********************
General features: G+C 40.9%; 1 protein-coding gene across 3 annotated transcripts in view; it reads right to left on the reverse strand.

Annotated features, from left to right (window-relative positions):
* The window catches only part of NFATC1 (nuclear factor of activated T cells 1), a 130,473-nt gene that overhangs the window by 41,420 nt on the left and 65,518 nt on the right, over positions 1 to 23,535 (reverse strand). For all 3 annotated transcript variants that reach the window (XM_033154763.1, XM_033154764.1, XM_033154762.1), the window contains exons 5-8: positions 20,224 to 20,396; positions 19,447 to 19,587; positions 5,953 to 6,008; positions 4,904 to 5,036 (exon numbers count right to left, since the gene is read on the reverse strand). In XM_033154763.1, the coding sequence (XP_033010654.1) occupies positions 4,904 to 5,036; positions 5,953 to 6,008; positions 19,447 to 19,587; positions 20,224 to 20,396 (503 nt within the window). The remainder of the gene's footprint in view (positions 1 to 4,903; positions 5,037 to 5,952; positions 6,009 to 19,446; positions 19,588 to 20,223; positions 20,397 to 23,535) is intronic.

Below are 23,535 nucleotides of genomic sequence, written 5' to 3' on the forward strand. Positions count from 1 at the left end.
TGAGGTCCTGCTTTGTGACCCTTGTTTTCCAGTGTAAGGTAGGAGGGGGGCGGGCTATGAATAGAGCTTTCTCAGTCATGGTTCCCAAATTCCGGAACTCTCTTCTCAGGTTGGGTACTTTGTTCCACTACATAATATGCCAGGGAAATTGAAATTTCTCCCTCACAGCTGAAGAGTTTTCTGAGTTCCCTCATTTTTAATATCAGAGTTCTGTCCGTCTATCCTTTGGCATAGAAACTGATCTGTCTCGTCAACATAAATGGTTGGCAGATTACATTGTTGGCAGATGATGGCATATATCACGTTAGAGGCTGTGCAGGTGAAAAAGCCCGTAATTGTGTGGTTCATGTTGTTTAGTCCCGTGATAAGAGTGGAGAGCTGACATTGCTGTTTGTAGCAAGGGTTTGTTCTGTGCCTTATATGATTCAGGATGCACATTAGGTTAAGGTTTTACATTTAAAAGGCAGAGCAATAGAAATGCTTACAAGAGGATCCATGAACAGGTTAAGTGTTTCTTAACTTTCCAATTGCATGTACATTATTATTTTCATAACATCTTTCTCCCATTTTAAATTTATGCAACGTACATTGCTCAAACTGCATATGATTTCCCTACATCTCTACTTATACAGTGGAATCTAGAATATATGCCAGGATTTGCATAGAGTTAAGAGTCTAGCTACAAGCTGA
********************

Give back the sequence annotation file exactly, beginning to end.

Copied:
General features: G+C 40.9%; 1 protein-coding gene across 3 annotated transcripts in view; it reads right to left on the reverse strand.

Annotated features, from left to right (window-relative positions):
* The window catches only part of NFATC1 (nuclear factor of activated T cells 1), a 130,473-nt gene that overhangs the window by 41,420 nt on the left and 65,518 nt on the right, over positions 1 to 23,535 (reverse strand). For all 3 annotated transcript variants that reach the window (XM_033154763.1, XM_033154764.1, XM_033154762.1), the window contains exons 5-8: positions 20,224 to 20,396; positions 19,447 to 19,587; positions 5,953 to 6,008; positions 4,904 to 5,036 (exon numbers count right to left, since the gene is read on the reverse strand). In XM_033154763.1, the coding sequence (XP_033010654.1) occupies positions 4,904 to 5,036; positions 5,953 to 6,008; positions 19,447 to 19,587; positions 20,224 to 20,396 (503 nt within the window). The remainder of the gene's footprint in view (positions 1 to 4,903; positions 5,037 to 5,952; positions 6,009 to 19,446; positions 19,588 to 20,223; positions 20,397 to 23,535) is intronic.

Below are 23,535 nucleotides of genomic sequence, written 5' to 3' on the forward strand. Positions count from 1 at the left end.
TGAGGTCCTGCTTTGTGACCCTTGTTTTCCAGTGTAAGGTAGGAGGGGGGCGGGCTATGAATAGAGCTTTCTCAGTCATGGTTCCCAAATTCCGGAACTCTCTTCTCAGGTTGGGTACTTTGTTCCACTACATAATATGCCAGGGAAATTGAAATTTCTCCCTCACAGCTGAAGAGTTTTCTGAGTTCCCTCATTTTTAATATCAGAGTTCTGTCCGTCTATCCTTTGGCATAGAAACTGATCTGTCTCGTCAACATAAATGGTTGGCAGATTACATTGTTGGCAGATGATGGCATATATCACGTTAGAGGCTGTGCAGGTGAAAAAGCCCGTAATTGTGTGGTTCATGTTGTTTAGTCCCGTGATAAGAGTGGAGAGCTGACATTGCTGTTTGTAGCAAGGGTTTGTTCTGTGCCTTATATGATTCAGGATGCACATTAGGTTAAGGTTTTACATTTAAAAGGCAGAGCAATAGAAATGCTTACAAGAGGATCCATGAACAGGTTAAGTGTTTCTTAACTTTCCAATTGCATGTACATTATTATTTTCATAACATCTTTCTCCCATTTTAAATTTATGCAACGTACATTGCTCAAACTGCATATGATTTCCCTACATCTCTACTTATACAGTGGAATCTAGAATATATGCCAGGATTTGCATAGAGTTAAGAGTCTAGCTACAAGCTGA